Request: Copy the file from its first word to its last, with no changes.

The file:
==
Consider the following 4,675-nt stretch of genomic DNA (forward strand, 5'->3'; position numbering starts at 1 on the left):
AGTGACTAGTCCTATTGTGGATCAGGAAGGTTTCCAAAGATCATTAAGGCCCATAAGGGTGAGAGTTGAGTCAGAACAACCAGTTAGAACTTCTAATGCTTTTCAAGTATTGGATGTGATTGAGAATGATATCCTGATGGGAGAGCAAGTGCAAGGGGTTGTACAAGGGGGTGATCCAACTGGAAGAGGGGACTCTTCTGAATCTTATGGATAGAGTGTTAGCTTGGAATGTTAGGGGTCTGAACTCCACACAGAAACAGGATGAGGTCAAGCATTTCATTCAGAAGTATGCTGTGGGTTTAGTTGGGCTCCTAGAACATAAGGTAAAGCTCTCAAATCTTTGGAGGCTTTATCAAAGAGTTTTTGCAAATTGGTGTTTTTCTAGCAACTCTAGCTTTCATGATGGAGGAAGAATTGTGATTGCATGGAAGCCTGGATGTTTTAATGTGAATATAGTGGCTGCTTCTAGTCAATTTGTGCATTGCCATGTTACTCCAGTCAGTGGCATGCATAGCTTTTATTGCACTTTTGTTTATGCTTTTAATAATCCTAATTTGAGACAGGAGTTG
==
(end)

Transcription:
Consider the following 4,675-nt stretch of genomic DNA (forward strand, 5'->3'; position numbering starts at 1 on the left):
AGTGACTAGTCCTATTGTGGATCAGGAAGGTTTCCAAAGATCATTAAGGCCCATAAGGGTGAGAGTTGAGTCAGAACAACCAGTTAGAACTTCTAATGCTTTTCAAGTATTGGATGTGATTGAGAATGATATCCTGATGGGAGAGCAAGTGCAAGGGGTTGTACAAGGGGGTGATCCAACTGGAAGAGGGGACTCTTCTGAATCTTATGGATAGAGTGTTAGCTTGGAATGTTAGGGGTCTGAACTCCACACAGAAACAGGATGAGGTCAAGCATTTCATTCAGAAGTATGCTGTGGGTTTAGTTGGGCTCCTAGAACATAAGGTAAAGCTCTCAAATCTTTGGAGGCTTTATCAAAGAGTTTTTGCAAATTGGTGTTTTTCTAGCAACTCTAGCTTTCATGATGGAGGAAGAATTGTGATTGCATGGAAGCCTGGATGTTTTAATGTGAATATAGTGGCTGCTTCTAGTCAATTTGTGCATTGCCATGTTACTCCAGTCAGTGGCATGCATAGCTTTTATTGCACTTTTGTTTATGCTTTTAATAATCCTAATTTGAGACAGGAGTTG